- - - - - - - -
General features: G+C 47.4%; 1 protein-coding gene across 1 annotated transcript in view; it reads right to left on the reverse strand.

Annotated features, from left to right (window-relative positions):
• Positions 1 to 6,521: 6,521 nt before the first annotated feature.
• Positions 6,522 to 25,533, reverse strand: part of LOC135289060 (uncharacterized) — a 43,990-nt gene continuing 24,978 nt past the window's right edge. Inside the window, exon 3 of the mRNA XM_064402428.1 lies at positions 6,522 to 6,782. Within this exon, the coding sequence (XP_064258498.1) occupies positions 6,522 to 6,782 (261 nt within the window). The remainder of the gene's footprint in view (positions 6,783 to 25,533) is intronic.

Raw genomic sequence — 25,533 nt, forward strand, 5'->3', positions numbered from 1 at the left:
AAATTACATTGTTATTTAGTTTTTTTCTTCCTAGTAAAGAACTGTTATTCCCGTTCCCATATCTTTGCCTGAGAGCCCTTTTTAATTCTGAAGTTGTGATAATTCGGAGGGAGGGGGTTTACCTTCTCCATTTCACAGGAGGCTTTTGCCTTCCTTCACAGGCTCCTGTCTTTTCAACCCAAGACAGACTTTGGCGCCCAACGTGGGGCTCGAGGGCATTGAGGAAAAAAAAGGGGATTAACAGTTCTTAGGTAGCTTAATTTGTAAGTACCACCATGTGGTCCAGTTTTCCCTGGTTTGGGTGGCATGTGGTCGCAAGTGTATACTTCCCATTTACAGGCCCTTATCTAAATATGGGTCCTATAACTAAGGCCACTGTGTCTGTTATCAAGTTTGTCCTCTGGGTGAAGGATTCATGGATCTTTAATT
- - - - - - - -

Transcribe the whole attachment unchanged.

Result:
General features: G+C 47.4%; 1 protein-coding gene across 1 annotated transcript in view; it reads right to left on the reverse strand.

Annotated features, from left to right (window-relative positions):
• Positions 1 to 6,521: 6,521 nt before the first annotated feature.
• Positions 6,522 to 25,533, reverse strand: part of LOC135289060 (uncharacterized) — a 43,990-nt gene continuing 24,978 nt past the window's right edge. Inside the window, exon 3 of the mRNA XM_064402428.1 lies at positions 6,522 to 6,782. Within this exon, the coding sequence (XP_064258498.1) occupies positions 6,522 to 6,782 (261 nt within the window). The remainder of the gene's footprint in view (positions 6,783 to 25,533) is intronic.

Raw genomic sequence — 25,533 nt, forward strand, 5'->3', positions numbered from 1 at the left:
AAATTACATTGTTATTTAGTTTTTTTCTTCCTAGTAAAGAACTGTTATTCCCGTTCCCATATCTTTGCCTGAGAGCCCTTTTTAATTCTGAAGTTGTGATAATTCGGAGGGAGGGGGTTTACCTTCTCCATTTCACAGGAGGCTTTTGCCTTCCTTCACAGGCTCCTGTCTTTTCAACCCAAGACAGACTTTGGCGCCCAACGTGGGGCTCGAGGGCATTGAGGAAAAAAAAGGGGATTAACAGTTCTTAGGTAGCTTAATTTGTAAGTACCACCATGTGGTCCAGTTTTCCCTGGTTTGGGTGGCATGTGGTCGCAAGTGTATACTTCCCATTTACAGGCCCTTATCTAAATATGGGTCCTATAACTAAGGCCACTGTGTCTGTTATCAAGTTTGTCCTCTGGGTGAAGGATTCATGGATCTTTAATT